Back to the Future for Emerging Markets?

“Back to the future”

Despite recent volatility, emerging markets remain in traditional positions within the global economy.  As in the past many emerging markets can be characterized as low-cost production and export hubs, with favorable exchange rates, cheap company valuations, and attractive demographics that can support domestic consumption growth.  While these emerging markets drivers are largely familiar in aggregate, not all emerging markets are created equal.

H2 2014 GPD Blog Post Image #1

The recent period of emerging markets volatility changed corporate perceptions of emerging markets.  Emerging markets went from star “outperformers” to high-risk markets, with companies refocusing resources on recovering developed markets.

H2 2014 GPD Blog Post Image #2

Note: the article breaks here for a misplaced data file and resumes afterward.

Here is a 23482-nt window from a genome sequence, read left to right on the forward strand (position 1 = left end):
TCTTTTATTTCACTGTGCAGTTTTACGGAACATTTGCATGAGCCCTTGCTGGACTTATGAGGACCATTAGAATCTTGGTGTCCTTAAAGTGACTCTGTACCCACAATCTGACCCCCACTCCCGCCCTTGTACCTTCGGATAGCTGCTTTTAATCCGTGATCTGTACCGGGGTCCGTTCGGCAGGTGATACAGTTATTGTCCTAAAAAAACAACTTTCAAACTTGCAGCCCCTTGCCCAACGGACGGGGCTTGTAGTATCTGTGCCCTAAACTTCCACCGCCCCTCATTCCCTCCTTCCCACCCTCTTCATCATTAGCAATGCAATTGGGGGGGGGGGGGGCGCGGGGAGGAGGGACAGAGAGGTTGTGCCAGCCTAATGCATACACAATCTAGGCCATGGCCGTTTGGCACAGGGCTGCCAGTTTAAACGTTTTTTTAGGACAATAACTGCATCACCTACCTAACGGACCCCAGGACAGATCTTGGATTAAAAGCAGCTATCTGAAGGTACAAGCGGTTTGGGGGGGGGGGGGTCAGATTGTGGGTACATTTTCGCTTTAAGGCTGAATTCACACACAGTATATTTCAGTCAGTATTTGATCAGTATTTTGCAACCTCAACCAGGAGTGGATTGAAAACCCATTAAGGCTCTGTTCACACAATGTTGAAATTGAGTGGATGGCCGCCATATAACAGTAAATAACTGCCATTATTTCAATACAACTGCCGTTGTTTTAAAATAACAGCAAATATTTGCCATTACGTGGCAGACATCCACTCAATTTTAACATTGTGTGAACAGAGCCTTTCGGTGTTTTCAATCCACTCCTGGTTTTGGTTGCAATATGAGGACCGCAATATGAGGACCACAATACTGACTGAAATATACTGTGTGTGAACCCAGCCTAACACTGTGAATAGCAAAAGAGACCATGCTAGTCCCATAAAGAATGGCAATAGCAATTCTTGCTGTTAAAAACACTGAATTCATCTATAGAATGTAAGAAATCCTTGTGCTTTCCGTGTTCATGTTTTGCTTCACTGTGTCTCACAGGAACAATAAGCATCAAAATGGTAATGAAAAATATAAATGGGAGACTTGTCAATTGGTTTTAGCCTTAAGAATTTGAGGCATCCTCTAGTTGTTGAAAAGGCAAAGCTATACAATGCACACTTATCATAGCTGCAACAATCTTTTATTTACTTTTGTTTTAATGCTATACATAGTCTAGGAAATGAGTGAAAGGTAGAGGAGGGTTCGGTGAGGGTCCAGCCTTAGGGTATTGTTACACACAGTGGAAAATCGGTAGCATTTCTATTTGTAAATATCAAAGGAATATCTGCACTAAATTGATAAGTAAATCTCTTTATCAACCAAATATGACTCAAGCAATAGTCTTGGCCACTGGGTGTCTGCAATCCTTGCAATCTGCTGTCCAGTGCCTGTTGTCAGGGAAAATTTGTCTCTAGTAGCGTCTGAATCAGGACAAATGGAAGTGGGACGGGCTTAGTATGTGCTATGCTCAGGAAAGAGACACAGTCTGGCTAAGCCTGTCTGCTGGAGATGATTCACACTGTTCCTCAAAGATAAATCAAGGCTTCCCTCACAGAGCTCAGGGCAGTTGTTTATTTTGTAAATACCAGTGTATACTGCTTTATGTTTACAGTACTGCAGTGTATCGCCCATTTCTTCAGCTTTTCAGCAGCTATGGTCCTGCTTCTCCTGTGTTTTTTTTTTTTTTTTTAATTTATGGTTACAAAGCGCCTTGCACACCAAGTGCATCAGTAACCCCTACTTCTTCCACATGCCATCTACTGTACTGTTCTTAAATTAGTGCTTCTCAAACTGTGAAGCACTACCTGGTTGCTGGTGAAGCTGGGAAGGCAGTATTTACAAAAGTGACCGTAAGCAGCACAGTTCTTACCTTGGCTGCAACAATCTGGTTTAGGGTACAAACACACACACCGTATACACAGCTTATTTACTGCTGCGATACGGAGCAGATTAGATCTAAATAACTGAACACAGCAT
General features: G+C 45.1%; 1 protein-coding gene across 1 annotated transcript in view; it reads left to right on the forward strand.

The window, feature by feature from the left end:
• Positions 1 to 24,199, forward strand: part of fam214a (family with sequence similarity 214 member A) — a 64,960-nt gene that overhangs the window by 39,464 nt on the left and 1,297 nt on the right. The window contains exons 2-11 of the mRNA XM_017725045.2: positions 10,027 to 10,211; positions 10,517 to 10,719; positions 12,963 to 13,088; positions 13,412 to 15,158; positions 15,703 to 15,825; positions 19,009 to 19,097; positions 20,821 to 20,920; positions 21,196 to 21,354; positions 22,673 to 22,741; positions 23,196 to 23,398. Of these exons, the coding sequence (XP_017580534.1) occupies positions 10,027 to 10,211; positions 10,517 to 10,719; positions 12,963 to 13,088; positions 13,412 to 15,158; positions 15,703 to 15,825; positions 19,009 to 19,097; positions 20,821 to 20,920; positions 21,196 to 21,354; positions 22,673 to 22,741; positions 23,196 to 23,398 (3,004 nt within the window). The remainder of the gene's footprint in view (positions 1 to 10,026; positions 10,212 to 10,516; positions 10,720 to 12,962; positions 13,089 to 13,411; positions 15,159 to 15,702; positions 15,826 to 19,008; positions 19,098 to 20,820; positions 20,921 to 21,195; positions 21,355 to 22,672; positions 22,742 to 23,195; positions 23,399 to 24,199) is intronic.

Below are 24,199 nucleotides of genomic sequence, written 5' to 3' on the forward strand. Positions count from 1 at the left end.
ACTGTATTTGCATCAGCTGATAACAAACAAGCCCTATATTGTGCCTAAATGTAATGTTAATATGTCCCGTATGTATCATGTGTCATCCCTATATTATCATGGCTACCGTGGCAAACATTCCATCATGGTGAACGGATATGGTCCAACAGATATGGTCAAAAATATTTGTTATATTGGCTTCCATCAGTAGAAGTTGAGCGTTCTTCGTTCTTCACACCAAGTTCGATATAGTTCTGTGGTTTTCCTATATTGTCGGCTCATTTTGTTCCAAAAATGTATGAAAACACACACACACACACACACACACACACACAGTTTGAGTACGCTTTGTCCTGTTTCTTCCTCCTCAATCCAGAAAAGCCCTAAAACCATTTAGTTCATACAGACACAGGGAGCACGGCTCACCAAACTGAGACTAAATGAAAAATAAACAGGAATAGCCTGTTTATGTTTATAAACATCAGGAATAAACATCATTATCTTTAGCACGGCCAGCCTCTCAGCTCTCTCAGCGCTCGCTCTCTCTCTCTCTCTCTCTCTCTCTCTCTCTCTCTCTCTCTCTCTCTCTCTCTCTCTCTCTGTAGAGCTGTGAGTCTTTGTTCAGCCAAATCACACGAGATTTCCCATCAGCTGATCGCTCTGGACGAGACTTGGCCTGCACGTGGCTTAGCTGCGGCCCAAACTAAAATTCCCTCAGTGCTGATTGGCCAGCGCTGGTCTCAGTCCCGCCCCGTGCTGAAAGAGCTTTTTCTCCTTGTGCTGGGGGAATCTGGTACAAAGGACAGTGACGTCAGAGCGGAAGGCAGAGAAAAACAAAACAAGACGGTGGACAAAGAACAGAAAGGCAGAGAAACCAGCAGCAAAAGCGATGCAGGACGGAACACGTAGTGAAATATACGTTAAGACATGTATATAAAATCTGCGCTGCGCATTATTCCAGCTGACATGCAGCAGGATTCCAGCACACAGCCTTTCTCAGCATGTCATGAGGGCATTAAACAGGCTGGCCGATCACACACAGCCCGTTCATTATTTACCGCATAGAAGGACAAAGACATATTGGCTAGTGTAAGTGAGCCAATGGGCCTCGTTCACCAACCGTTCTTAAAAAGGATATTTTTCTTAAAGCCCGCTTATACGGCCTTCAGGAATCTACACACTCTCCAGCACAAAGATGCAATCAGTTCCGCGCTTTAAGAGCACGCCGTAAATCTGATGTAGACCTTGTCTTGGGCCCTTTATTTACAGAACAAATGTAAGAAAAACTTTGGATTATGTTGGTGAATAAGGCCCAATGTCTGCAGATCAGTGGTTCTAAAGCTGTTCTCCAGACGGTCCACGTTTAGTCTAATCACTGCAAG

However, the revival of developed market growth will benefit emerging markets as many retain the traditional producer-consumer relationship with develop markets.  That said, the rising tide may not lift all ships. Emerging markets where costs of doing business have increased find that companies are reallocating investment toward lower-cost production centers and/or markets with a more vibrant domestic consumer base.  For example, Samsung recently announced plans to invest $4.5 billion into building two production plants in lower-cost Vietnam in an effort to preserve margins. FSG clients can read more about our emerging markets framework and country-specific management actions by downloading the latest Global Performance Drivers report.